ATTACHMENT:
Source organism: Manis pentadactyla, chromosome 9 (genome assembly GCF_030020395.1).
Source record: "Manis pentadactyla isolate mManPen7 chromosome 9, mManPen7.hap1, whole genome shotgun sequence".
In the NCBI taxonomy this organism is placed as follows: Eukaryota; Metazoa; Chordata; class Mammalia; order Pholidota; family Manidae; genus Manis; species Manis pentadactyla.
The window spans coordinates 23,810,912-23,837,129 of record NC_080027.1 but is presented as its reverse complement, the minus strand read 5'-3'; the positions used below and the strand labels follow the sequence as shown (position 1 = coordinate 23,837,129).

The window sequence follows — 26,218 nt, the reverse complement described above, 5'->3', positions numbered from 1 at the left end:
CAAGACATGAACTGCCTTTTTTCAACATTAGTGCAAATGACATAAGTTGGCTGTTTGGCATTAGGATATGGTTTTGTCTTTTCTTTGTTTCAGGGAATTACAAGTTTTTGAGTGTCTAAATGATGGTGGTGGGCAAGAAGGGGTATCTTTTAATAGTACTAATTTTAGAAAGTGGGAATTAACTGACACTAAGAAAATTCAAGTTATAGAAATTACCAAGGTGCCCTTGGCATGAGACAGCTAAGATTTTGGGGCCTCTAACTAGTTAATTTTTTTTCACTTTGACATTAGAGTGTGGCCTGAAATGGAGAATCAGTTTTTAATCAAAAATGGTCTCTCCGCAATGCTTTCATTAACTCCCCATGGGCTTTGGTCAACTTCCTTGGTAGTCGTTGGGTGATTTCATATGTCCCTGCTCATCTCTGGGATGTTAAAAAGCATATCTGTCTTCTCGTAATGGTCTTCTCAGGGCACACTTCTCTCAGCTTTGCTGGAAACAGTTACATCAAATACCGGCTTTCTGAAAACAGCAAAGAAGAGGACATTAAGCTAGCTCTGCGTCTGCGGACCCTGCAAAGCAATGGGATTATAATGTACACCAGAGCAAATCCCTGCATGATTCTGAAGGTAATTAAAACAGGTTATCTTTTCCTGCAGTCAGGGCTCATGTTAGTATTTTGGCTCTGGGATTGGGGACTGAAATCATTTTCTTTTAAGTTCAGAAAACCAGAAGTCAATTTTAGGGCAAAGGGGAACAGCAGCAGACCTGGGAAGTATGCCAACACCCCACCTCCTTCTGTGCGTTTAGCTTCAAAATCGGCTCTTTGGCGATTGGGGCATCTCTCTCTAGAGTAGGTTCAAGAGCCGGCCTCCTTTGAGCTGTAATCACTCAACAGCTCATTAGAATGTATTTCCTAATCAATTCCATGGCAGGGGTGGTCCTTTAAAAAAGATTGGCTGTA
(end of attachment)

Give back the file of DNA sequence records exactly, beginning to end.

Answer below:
Source organism: Manis pentadactyla, chromosome 9 (genome assembly GCF_030020395.1).
Source record: "Manis pentadactyla isolate mManPen7 chromosome 9, mManPen7.hap1, whole genome shotgun sequence".
In the NCBI taxonomy this organism is placed as follows: Eukaryota; Metazoa; Chordata; class Mammalia; order Pholidota; family Manidae; genus Manis; species Manis pentadactyla.
The window spans coordinates 23,810,912-23,837,129 of record NC_080027.1 but is presented as its reverse complement, the minus strand read 5'-3'; the positions used below and the strand labels follow the sequence as shown (position 1 = coordinate 23,837,129).

The window sequence follows — 26,218 nt, the reverse complement described above, 5'->3', positions numbered from 1 at the left end:
CAAGACATGAACTGCCTTTTTTCAACATTAGTGCAAATGACATAAGTTGGCTGTTTGGCATTAGGATATGGTTTTGTCTTTTCTTTGTTTCAGGGAATTACAAGTTTTTGAGTGTCTAAATGATGGTGGTGGGCAAGAAGGGGTATCTTTTAATAGTACTAATTTTAGAAAGTGGGAATTAACTGACACTAAGAAAATTCAAGTTATAGAAATTACCAAGGTGCCCTTGGCATGAGACAGCTAAGATTTTGGGGCCTCTAACTAGTTAATTTTTTTTCACTTTGACATTAGAGTGTGGCCTGAAATGGAGAATCAGTTTTTAATCAAAAATGGTCTCTCCGCAATGCTTTCATTAACTCCCCATGGGCTTTGGTCAACTTCCTTGGTAGTCGTTGGGTGATTTCATATGTCCCTGCTCATCTCTGGGATGTTAAAAAGCATATCTGTCTTCTCGTAATGGTCTTCTCAGGGCACACTTCTCTCAGCTTTGCTGGAAACAGTTACATCAAATACCGGCTTTCTGAAAACAGCAAAGAAGAGGACATTAAGCTAGCTCTGCGTCTGCGGACCCTGCAAAGCAATGGGATTATAATGTACACCAGAGCAAATCCCTGCATGATTCTGAAGGTAATTAAAACAGGTTATCTTTTCCTGCAGTCAGGGCTCATGTTAGTATTTTGGCTCTGGGATTGGGGACTGAAATCATTTTCTTTTAAGTTCAGAAAACCAGAAGTCAATTTTAGGGCAAAGGGGAACAGCAGCAGACCTGGGAAGTATGCCAACACCCCACCTCCTTCTGTGCGTTTAGCTTCAAAATCGGCTCTTTGGCGATTGGGGCATCTCTCTCTAGAGTAGGTTCAAGAGCCGGCCTCCTTTGAGCTGTAATCACTCAACAGCTCATTAGAATGTATTTCCTAATCAATTCCATGGCAGGGGTGGTCCTTTAAAAAAGATTGGCTGTA